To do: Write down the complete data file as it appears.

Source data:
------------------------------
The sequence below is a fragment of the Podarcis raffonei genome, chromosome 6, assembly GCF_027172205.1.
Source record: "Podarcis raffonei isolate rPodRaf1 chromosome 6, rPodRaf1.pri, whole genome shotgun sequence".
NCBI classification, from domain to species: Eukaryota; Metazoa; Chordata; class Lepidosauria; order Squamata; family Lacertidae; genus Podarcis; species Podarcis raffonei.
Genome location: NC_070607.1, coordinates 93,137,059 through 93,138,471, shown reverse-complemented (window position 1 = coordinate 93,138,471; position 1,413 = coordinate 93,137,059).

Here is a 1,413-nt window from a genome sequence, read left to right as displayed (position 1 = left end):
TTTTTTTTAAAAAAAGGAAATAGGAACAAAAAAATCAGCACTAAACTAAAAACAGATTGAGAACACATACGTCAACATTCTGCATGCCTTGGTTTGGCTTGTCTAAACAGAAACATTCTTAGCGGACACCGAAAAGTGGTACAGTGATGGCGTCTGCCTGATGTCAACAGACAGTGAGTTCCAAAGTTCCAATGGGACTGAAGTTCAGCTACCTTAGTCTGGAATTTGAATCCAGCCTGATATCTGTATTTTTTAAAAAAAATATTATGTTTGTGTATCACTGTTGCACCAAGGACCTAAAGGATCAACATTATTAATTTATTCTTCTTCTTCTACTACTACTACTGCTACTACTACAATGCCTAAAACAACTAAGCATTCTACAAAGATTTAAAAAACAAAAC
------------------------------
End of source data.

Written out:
The sequence below is a fragment of the Podarcis raffonei genome, chromosome 6, assembly GCF_027172205.1.
Source record: "Podarcis raffonei isolate rPodRaf1 chromosome 6, rPodRaf1.pri, whole genome shotgun sequence".
NCBI classification, from domain to species: Eukaryota; Metazoa; Chordata; class Lepidosauria; order Squamata; family Lacertidae; genus Podarcis; species Podarcis raffonei.
Genome location: NC_070607.1, coordinates 93,137,059 through 93,138,471, shown reverse-complemented (window position 1 = coordinate 93,138,471; position 1,413 = coordinate 93,137,059).

Here is a 1,413-nt window from a genome sequence, read left to right as displayed (position 1 = left end):
TTTTTTTTAAAAAAAGGAAATAGGAACAAAAAAATCAGCACTAAACTAAAAACAGATTGAGAACACATACGTCAACATTCTGCATGCCTTGGTTTGGCTTGTCTAAACAGAAACATTCTTAGCGGACACCGAAAAGTGGTACAGTGATGGCGTCTGCCTGATGTCAACAGACAGTGAGTTCCAAAGTTCCAATGGGACTGAAGTTCAGCTACCTTAGTCTGGAATTTGAATCCAGCCTGATATCTGTATTTTTTAAAAAAAATATTATGTTTGTGTATCACTGTTGCACCAAGGACCTAAAGGATCAACATTATTAATTTATTCTTCTTCTTCTACTACTACTACTGCTACTACTACAATGCCTAAAACAACTAAGCATTCTACAAAGATTTAAAAAACAAAAC